This time, like all times, is a very good one, if we but know what to do with it.” So wrote the essayist, lecturer and poet Ralph Waldo Emerson more than one hundred years ago and his words ring as true as ever. The issue of how to use our time as effectively as possible remains a great problem for many of us, particularly in this age of instant communication and round-the-clock connectivity.

The first thing to realize is that essentially time management is nonsense. However smart you might be, you can only work with what you’ve got, and that’s 24 hours in a day. What you actually need to work on is managing yourself. The time you have is finite – that’s the deal – so all you can change is the way you interact with the time you have.

So how can you do that? The first thing is to identify your “time thieves” – the things that occupy you so you don’t do what you need to do. Procrastination is indeed the thief of time and it can take many forms – Internet surfing, Facebooking, chatting to colleagues, making personal calls. All of these activities can steal our time, sap our energy and enthusiasm and significantly reduce our productivity.

To combat this, some people take a day or two to track exactly how they spend their time. There are free assessment tools on the web that can help you do this such as www.toggl.com (or you can just use old-fashioned pen and paper). Just quickly jot down every half an hour how you’ve spent your time. It can be a real shock to the system to realize how much time you actually spend on activities that simply don’t contribute to your bottom line or indeed make you feel that great about yourself and your day.

That’s not to say that social networking, shopping on the web or chatting to your friends can’t make you happy. But there’s a time and a place. If it’s at the expense of the quality of your work, or if you end up putting yourself under extra pressure to meet a deadline because you’ve wasted time during the day, then try to knock these things on the head during work time.

This leads onto the next tip. Once you’ve identified where you’re wasting time, plan and prioritize ruthlessly. Take a look at the broader picture – look at your own personal and career goals in the short term and long term. Are you spending your days doing things that support these greater goals? Or are short-term, urgent tasks using up all your time and taking you away from your true priorities?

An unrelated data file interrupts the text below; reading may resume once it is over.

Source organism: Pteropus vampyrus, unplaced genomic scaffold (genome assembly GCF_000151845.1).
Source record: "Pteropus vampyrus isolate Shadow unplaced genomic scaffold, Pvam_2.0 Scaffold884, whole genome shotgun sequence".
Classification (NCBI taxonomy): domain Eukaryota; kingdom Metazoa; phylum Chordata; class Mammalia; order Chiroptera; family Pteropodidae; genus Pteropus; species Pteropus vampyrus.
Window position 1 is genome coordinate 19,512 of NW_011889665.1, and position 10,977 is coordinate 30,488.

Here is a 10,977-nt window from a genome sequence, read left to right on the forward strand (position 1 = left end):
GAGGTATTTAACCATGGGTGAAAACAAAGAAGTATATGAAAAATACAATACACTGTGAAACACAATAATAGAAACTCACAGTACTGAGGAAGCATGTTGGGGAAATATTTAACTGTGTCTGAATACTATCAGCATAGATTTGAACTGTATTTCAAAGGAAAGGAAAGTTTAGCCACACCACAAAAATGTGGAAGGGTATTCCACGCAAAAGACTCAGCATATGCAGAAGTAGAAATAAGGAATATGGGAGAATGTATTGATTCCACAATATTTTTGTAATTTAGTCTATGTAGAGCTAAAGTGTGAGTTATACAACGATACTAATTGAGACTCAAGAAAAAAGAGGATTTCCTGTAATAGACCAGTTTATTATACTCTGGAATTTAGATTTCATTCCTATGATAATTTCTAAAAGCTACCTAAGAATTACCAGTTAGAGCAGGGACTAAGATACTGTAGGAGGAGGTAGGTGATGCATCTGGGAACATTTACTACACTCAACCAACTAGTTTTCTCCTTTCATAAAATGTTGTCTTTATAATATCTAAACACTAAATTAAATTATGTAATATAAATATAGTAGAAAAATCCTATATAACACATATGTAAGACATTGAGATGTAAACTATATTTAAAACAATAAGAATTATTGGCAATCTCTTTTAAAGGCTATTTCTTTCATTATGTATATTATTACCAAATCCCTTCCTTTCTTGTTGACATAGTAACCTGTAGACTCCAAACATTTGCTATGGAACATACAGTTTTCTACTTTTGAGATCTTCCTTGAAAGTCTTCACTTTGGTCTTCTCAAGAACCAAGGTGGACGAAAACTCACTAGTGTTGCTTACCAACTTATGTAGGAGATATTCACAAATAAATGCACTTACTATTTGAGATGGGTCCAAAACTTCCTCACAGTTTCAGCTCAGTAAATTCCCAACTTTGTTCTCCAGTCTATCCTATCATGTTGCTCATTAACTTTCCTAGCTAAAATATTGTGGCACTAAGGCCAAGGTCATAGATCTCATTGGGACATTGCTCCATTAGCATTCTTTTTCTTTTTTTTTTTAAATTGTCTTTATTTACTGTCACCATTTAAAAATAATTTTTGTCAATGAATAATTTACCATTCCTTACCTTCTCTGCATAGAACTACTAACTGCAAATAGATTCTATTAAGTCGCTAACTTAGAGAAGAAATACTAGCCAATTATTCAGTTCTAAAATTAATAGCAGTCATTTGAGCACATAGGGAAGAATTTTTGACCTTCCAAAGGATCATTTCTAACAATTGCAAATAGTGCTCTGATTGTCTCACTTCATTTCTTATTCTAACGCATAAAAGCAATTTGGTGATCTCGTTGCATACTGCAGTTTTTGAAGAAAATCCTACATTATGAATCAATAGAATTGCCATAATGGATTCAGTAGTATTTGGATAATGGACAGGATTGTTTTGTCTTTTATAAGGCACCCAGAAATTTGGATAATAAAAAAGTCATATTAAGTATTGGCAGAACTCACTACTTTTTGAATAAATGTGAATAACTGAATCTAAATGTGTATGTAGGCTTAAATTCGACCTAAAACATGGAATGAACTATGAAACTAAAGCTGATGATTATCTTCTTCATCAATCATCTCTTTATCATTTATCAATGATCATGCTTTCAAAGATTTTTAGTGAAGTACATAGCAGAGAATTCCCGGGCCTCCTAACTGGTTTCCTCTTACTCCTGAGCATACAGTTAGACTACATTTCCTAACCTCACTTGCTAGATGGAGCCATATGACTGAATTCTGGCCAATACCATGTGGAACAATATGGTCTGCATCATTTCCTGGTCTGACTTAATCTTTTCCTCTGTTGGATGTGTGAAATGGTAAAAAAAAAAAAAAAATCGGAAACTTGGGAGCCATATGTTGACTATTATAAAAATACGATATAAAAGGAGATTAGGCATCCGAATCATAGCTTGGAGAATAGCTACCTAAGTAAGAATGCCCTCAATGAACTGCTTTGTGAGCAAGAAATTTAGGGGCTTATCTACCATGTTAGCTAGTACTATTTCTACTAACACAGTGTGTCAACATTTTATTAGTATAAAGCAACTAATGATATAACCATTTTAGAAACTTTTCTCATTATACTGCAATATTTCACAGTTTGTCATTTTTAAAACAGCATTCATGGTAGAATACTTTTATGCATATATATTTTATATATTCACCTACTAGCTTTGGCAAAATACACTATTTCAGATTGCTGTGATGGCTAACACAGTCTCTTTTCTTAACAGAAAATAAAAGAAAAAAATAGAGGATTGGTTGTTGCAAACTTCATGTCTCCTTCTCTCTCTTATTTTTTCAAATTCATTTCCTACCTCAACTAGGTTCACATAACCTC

Stephen Covey in his masterpiece on personal effectiveness “The Seven Habits of Highly Effective People” suggests that change starts within oneself, emphasizing my initial point that time management is really about learning to manage oneself. Covey believes we need to focus on important but non-urgent activities, such as preparation and planning, relationship-building, learning, self-development and so on. These help not only how we spend our time day-to-day but enhance the integrity of our lives as a whole.

So it’s worth taking some time to check that the activities we are undertaking day-to-day are supporting our longer term goals and that we aren’t driven by a reactive, short term agenda.

Weekly planning is a really helpful time management technique to support this end. Try taking some time once a week – for me it’s a Sunday evening – to do some serious forward planning and note some lessons from what you’ve learned the week before, again using online tools or a paper planner if you prefer.

I swear by Covey’s weekly planner, available online in pdf form, which not only helps you plan and prioritize weekly goals and day-by-day activities but also includes a section on social, emotional, spiritual and physical development. Covey calls this “sharpening the saw”. He believes that unless you schedule in some time for these broader elements of life, as well as work-driven activities, you will not be making the most of your time and your existence. And certainly we all function better with some sleep, good nutrition, social interaction and a bit of exercise – so schedule it if you aren’t getting enough of it.

During your weekly planning time, see if you can break down your long-term projects into a series of short-term goals and schedule some time for these bite-sized chunks into each week. That way you feel you’re chipping away at them little by little and major long-term projects seem more manageable.